"The entire scene in the sept was an exercise in Cersei’s belittlement. She watched her father degrade and dishonor (albeit truthfully) her firstborn’s legacy and then manipulate her youngest into serving as his marionette. Then, on the floor next to the body of her dead son, the only man she’s ever taken into her confidence abused that trust in the most vile way imaginable.” - Hillary Kelly, The New Republic

"A giggling dead body would have at least taken our attention away from, you know, the raping." - Johnny Brayson, wetpaint

"Whether the show meant it to come across that way or not, what we saw was a rape.” - Erik Kain, Forbes

"The scene, which has Cersei pleading “stop it” repeatedly and struggling against Jaime, appears far from consensual." - Margaret Wappler, Los Angeles Times

In the show there’s no other way to interpret it as unambiguous rape. Jaimie isn’t loving when he tries to have sex with her in the show, he’s shown as being angry and hateful, cursing her for being a wicked woman. There’s no point in the scene on the show that we can see Cersei consent, which makes the whole scene significantly different from the book. Some readers have pointed out that the rape in the show is damaging for Cersei’s character arc since she had to endure the marriage to Robert Baratheon in which he essentially engaged in marital rape,  Her consensual sex was always with Jaimie who made her feel safe. Jaimie raping her in the show completely destroys their relationship and destroys the trust she has in Jaimie leaving her without anyone. - AJ, the Digital Times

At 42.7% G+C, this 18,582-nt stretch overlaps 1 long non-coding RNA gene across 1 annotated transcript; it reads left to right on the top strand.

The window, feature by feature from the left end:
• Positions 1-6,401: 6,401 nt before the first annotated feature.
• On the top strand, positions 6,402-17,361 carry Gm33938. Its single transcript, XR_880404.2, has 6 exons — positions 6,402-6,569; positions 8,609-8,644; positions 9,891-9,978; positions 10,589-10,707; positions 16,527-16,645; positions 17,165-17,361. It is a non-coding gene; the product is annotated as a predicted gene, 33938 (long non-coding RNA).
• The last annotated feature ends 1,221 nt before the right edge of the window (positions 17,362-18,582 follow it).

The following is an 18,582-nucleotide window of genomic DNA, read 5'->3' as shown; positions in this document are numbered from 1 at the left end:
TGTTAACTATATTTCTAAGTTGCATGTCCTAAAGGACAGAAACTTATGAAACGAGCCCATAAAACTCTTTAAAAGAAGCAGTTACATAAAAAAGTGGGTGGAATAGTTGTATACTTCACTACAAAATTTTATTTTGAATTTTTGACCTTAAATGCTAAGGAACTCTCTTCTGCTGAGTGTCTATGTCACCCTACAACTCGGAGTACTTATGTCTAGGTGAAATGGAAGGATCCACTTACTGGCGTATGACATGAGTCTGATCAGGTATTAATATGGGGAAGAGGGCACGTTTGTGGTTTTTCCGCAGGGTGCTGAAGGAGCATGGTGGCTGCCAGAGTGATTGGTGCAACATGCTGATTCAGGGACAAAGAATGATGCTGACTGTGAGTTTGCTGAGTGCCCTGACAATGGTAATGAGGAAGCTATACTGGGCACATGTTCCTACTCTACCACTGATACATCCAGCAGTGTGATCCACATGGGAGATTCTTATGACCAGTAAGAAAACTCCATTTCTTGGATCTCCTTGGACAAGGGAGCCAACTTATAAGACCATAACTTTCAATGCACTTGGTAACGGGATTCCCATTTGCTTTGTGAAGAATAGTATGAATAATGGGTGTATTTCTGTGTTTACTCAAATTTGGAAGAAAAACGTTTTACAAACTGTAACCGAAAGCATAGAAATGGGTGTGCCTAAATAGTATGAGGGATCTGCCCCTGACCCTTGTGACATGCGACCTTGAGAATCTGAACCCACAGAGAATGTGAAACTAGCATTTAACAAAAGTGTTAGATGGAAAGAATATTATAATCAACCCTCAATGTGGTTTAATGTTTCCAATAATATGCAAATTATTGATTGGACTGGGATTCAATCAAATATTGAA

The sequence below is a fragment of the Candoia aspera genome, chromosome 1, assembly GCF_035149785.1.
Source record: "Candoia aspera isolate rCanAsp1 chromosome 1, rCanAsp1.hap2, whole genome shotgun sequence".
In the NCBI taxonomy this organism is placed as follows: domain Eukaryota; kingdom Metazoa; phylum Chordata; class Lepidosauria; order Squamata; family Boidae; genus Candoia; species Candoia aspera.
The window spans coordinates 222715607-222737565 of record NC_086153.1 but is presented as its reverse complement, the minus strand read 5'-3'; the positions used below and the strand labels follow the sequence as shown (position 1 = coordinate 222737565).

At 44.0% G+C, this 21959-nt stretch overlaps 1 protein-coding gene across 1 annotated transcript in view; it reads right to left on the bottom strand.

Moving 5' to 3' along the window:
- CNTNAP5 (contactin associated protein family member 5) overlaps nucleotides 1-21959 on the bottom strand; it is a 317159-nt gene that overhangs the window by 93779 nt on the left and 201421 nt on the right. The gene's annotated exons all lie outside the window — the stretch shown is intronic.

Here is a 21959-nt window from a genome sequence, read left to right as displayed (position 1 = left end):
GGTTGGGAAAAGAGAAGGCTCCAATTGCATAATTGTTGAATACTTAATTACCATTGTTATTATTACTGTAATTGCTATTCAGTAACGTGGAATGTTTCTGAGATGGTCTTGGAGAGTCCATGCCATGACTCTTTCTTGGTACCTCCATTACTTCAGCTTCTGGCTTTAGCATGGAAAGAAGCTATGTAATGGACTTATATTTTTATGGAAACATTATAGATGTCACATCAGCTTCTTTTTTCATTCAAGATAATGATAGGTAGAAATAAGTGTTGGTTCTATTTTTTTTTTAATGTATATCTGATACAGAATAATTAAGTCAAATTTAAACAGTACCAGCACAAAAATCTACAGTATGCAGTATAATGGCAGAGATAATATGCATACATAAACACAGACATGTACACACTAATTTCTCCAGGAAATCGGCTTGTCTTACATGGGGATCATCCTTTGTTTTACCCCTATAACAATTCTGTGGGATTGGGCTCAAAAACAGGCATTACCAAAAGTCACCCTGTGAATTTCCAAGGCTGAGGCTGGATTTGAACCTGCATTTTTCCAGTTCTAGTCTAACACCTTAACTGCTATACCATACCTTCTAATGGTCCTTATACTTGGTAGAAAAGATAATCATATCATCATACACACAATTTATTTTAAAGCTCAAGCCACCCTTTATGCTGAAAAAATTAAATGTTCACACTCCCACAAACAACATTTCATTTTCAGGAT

The rewritten scene also takes away all of Cersei’s agency. In the original text, Cersei chooses to have sex with Jaime, grotesque as it and the setting may be — because she wants to, or because she uses sex to manipulate, it doesn’t matter. Cersei has power and control. The scene in the show deprives her of all of that. - Amelia McDonell-Parry, The Frisky

His response is not to stop loving her, not to stop believing that he is victim to the gods. Instead, Jaime rapes his sister, passing that sense of unendurable pain on to her. He must know that this is the worst possible way that he could hurt her. Jaime knew that Robert raped Cersei, and in the novels, he wanted to kill Robert for it. Not only does raping Cersei remind his sister of her repeated, humiliating violation, Jaime is poisoning their own relationship, the thing that had been Cersei’s antidote to the miseries of her marriage. It is an exceptionally cruel thing for Jaime to do.  - Alyssa Rosenberg, Washington Post.